Document Type



Doctor of Philosophy


Education, Counseling

Date of Defense


Graduate Advisor

Susan Kashubeck-West


Angela Coker

Mary Edwin

So Rin Kim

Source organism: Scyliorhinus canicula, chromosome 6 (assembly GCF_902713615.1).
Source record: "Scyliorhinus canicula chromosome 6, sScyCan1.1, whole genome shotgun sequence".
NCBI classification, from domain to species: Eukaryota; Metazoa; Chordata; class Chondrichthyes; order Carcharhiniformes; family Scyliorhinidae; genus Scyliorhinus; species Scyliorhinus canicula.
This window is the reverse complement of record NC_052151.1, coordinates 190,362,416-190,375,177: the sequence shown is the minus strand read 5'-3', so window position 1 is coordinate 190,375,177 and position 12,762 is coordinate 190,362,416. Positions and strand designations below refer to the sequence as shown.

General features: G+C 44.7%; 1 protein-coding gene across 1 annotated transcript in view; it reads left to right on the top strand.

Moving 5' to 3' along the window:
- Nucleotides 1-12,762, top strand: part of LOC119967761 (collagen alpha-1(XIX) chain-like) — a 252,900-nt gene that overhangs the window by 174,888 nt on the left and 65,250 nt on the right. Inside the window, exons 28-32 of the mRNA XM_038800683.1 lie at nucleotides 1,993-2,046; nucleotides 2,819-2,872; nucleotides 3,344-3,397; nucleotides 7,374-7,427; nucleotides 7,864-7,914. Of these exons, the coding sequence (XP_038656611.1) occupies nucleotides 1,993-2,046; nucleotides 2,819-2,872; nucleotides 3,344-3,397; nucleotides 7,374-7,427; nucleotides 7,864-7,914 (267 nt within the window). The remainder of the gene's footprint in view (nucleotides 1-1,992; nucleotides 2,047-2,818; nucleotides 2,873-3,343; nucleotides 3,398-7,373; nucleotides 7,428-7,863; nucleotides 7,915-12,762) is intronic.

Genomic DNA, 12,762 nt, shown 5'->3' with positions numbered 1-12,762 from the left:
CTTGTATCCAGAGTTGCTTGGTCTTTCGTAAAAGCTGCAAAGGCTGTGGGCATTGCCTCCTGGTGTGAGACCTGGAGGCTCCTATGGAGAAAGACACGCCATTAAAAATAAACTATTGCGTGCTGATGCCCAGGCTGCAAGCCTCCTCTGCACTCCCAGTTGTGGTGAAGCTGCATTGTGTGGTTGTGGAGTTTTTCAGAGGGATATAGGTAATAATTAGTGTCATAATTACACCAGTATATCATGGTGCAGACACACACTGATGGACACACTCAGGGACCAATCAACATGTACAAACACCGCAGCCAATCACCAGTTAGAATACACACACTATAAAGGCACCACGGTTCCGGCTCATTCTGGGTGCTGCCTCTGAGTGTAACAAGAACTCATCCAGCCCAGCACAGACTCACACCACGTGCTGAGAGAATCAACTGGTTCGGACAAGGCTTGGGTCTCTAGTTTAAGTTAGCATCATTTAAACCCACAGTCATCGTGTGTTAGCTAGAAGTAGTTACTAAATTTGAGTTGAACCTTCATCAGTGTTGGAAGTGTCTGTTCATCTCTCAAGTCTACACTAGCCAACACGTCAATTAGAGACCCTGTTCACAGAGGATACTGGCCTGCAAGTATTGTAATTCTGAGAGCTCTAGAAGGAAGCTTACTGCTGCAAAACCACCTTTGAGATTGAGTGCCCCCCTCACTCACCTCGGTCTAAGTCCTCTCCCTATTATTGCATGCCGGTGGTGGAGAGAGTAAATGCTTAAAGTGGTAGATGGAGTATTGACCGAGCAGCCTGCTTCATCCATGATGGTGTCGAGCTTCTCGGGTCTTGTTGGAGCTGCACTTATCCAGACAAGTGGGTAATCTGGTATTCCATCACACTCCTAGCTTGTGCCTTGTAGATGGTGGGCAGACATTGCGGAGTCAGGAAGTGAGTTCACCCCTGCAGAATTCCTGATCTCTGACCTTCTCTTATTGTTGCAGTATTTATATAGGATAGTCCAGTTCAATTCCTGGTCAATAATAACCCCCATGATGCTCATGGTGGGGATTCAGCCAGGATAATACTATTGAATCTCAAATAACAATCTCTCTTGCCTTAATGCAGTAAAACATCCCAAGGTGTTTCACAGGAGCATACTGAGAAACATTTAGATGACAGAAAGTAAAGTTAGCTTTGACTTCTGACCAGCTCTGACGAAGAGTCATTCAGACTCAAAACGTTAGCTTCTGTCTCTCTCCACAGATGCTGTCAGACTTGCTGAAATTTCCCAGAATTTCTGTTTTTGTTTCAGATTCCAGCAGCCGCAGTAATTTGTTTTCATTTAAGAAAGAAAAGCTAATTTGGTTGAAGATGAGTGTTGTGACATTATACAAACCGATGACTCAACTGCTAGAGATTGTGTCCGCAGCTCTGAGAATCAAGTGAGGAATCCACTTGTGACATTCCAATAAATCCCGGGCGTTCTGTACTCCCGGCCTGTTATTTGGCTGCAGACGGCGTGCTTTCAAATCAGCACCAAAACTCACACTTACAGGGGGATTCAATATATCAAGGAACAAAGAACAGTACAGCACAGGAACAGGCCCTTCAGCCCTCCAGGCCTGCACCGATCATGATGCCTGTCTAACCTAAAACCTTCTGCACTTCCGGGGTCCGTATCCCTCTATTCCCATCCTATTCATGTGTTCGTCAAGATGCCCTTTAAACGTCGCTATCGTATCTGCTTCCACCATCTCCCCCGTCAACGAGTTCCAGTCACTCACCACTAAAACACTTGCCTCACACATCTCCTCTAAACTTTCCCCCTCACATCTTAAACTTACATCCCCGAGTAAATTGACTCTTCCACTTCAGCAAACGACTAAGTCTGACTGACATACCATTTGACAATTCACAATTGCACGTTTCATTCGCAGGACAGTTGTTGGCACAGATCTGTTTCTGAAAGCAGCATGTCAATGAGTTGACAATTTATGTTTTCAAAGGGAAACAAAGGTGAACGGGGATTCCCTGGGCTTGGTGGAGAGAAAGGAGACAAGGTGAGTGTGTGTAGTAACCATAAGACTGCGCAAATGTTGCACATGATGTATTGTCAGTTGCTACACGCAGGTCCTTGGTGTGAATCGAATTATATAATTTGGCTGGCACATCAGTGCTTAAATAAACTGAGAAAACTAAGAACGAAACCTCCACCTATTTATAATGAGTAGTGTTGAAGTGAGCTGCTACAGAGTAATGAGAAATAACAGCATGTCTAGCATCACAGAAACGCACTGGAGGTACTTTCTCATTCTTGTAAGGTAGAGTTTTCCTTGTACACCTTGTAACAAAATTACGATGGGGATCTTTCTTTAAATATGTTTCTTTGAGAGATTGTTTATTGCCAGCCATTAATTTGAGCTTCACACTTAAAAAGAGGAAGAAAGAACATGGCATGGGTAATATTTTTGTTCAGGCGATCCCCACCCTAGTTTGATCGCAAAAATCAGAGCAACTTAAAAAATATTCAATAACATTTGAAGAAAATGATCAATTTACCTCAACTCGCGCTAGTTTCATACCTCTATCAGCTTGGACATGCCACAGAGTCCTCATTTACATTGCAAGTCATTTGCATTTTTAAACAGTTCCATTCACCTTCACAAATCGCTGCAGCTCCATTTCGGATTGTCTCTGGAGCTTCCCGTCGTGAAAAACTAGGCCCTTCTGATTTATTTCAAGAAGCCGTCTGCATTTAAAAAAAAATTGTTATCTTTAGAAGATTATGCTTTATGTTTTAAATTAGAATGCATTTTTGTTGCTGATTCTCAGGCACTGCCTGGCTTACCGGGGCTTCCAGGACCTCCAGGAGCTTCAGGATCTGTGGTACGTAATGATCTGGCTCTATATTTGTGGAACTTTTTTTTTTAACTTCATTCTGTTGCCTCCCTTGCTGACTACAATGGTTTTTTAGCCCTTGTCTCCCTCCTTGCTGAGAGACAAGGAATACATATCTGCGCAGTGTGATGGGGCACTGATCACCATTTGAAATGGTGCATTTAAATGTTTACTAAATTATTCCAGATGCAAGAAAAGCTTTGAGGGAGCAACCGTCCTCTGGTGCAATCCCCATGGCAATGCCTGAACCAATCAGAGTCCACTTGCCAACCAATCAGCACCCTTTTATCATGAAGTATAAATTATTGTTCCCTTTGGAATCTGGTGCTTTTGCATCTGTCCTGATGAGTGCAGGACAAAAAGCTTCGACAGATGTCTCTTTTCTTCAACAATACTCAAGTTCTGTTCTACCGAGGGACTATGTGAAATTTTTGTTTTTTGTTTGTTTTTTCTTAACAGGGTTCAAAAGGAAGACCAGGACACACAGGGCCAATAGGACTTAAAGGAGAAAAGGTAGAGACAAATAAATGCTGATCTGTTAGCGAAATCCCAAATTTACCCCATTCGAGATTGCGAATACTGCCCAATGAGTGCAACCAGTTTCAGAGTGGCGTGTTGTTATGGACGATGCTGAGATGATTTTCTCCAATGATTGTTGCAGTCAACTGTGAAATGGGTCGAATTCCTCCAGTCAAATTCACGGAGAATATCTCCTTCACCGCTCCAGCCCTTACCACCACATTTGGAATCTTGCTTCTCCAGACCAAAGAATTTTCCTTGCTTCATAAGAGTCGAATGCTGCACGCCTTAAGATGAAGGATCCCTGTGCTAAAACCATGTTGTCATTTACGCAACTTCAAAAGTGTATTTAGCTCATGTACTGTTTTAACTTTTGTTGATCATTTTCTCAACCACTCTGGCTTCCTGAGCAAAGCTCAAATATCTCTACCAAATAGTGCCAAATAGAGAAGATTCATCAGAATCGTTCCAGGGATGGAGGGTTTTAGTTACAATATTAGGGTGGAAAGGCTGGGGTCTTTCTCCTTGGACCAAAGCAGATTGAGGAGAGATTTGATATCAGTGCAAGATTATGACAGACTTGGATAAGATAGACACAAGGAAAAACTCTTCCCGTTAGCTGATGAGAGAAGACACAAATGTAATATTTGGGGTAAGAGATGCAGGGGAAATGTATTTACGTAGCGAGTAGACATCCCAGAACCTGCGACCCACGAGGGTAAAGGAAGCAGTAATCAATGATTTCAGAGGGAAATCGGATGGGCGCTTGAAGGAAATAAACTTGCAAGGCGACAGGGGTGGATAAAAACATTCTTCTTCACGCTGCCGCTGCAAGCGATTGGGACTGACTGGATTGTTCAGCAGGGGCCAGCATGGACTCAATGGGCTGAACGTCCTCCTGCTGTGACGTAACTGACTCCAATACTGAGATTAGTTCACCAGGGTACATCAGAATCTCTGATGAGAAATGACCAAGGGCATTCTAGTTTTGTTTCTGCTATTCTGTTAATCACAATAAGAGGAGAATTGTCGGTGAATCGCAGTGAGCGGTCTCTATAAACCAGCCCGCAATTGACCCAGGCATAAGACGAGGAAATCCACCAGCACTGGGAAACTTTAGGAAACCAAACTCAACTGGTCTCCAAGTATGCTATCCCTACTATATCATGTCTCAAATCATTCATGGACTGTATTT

Microaggressions refer to subtle forms of racism that occur in everyday interactions, often conveying hostile or demeaning messages. These experiences can have a negative impact on the psychological well-being and life satisfaction of African Americans. However, there is a lack of research that explores the relationship between microaggressions and the life satisfaction of African American women who have relocated abroad. Additionally, little is known of the contemporary motivations for expatriation of African American women. A review of African American historical migration, study abroad participation, and tourism lays the framework for examining recent expatriation. The purpose of this study was to investigate the experiences of African American women who have moved to Mexico and explore the relationship between their experiences of microaggressions in the U.S. and their current life satisfaction. The study utilized a correlational design. The sample included 111 African American women expatriates in Mexico. The research did not support the hypothesis linking prior racial microaggressions in the US to current life satisfaction after moving abroad. However, it did confirm correlations between racial microaggressions and numerous motivations for emigration. Importantly, the study also found that a longer duration spent outside the U.S. enhances life satisfaction among these expatriates.